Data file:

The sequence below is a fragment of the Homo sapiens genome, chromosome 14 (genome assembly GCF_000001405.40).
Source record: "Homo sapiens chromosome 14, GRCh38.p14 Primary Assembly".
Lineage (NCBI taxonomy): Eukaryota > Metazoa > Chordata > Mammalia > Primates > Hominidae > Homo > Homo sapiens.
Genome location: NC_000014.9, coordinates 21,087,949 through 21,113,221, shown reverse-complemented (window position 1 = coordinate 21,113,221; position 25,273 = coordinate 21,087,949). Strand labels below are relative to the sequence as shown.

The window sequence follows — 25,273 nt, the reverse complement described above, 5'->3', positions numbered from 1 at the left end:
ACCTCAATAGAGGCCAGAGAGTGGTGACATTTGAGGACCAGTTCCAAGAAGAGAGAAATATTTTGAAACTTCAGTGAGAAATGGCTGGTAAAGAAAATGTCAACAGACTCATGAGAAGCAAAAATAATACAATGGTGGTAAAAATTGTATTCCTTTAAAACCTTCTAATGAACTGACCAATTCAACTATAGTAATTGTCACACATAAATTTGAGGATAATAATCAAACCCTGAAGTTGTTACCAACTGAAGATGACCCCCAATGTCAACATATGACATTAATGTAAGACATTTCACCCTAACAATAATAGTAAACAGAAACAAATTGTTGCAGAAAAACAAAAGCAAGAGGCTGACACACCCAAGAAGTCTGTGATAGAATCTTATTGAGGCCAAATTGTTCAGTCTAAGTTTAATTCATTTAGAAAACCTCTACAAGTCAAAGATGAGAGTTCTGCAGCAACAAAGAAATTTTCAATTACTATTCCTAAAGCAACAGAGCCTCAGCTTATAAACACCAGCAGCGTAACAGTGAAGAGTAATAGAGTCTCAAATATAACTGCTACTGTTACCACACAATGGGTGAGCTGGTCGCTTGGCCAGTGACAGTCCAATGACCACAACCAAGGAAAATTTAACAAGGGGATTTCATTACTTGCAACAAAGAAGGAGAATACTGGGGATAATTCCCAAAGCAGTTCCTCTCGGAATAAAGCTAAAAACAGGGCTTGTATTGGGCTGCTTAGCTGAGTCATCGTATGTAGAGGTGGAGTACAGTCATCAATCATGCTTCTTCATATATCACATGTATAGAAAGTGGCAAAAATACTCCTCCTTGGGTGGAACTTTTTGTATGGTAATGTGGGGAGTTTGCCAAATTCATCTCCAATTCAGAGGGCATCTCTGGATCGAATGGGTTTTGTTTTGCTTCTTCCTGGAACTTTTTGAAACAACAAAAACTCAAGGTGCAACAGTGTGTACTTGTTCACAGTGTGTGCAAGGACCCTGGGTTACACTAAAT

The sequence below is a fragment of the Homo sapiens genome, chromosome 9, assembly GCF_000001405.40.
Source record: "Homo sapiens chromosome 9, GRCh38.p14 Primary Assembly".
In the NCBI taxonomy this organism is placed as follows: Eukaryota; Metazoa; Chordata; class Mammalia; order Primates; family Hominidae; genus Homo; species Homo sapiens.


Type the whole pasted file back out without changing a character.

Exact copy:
The sequence below is a fragment of the Homo sapiens genome, chromosome 14 (genome assembly GCF_000001405.40).
Source record: "Homo sapiens chromosome 14, GRCh38.p14 Primary Assembly".
Lineage (NCBI taxonomy): Eukaryota > Metazoa > Chordata > Mammalia > Primates > Hominidae > Homo > Homo sapiens.
Genome location: NC_000014.9, coordinates 21,087,949 through 21,113,221, shown reverse-complemented (window position 1 = coordinate 21,113,221; position 25,273 = coordinate 21,087,949). Strand labels below are relative to the sequence as shown.

The window sequence follows — 25,273 nt, the reverse complement described above, 5'->3', positions numbered from 1 at the left end:
ACCTCAATAGAGGCCAGAGAGTGGTGACATTTGAGGACCAGTTCCAAGAAGAGAGAAATATTTTGAAACTTCAGTGAGAAATGGCTGGTAAAGAAAATGTCAACAGACTCATGAGAAGCAAAAATAATACAATGGTGGTAAAAATTGTATTCCTTTAAAACCTTCTAATGAACTGACCAATTCAACTATAGTAATTGTCACACATAAATTTGAGGATAATAATCAAACCCTGAAGTTGTTACCAACTGAAGATGACCCCCAATGTCAACATATGACATTAATGTAAGACATTTCACCCTAACAATAATAGTAAACAGAAACAAATTGTTGCAGAAAAACAAAAGCAAGAGGCTGACACACCCAAGAAGTCTGTGATAGAATCTTATTGAGGCCAAATTGTTCAGTCTAAGTTTAATTCATTTAGAAAACCTCTACAAGTCAAAGATGAGAGTTCTGCAGCAACAAAGAAATTTTCAATTACTATTCCTAAAGCAACAGAGCCTCAGCTTATAAACACCAGCAGCGTAACAGTGAAGAGTAATAGAGTCTCAAATATAACTGCTACTGTTACCACACAATGGGTGAGCTGGTCGCTTGGCCAGTGACAGTCCAATGACCACAACCAAGGAAAATTTAACAAGGGGATTTCATTACTTGCAACAAAGAAGGAGAATACTGGGGATAATTCCCAAAGCAGTTCCTCTCGGAATAAAGCTAAAAACAGGGCTTGTATTGGGCTGCTTAGCTGAGTCATCGTATGTAGAGGTGGAGTACAGTCATCAATCATGCTTCTTCATATATCACATGTATAGAAAGTGGCAAAAATACTCCTCCTTGGGTGGAACTTTTTGTATGGTAATGTGGGGAGTTTGCCAAATTCATCTCCAATTCAGAGGGCATCTCTGGATCGAATGGGTTTTGTTTTGCTTCTTCCTGGAACTTTTTGAAACAACAAAAACTCAAGGTGCAACAGTGTGTACTTGTTCACAGTGTGTGCAAGGACCCTGGGTTACACTAAAT

The sequence below is a fragment of the Homo sapiens genome, chromosome 9, assembly GCF_000001405.40.
Source record: "Homo sapiens chromosome 9, GRCh38.p14 Primary Assembly".
In the NCBI taxonomy this organism is placed as follows: Eukaryota; Metazoa; Chordata; class Mammalia; order Primates; family Hominidae; genus Homo; species Homo sapiens.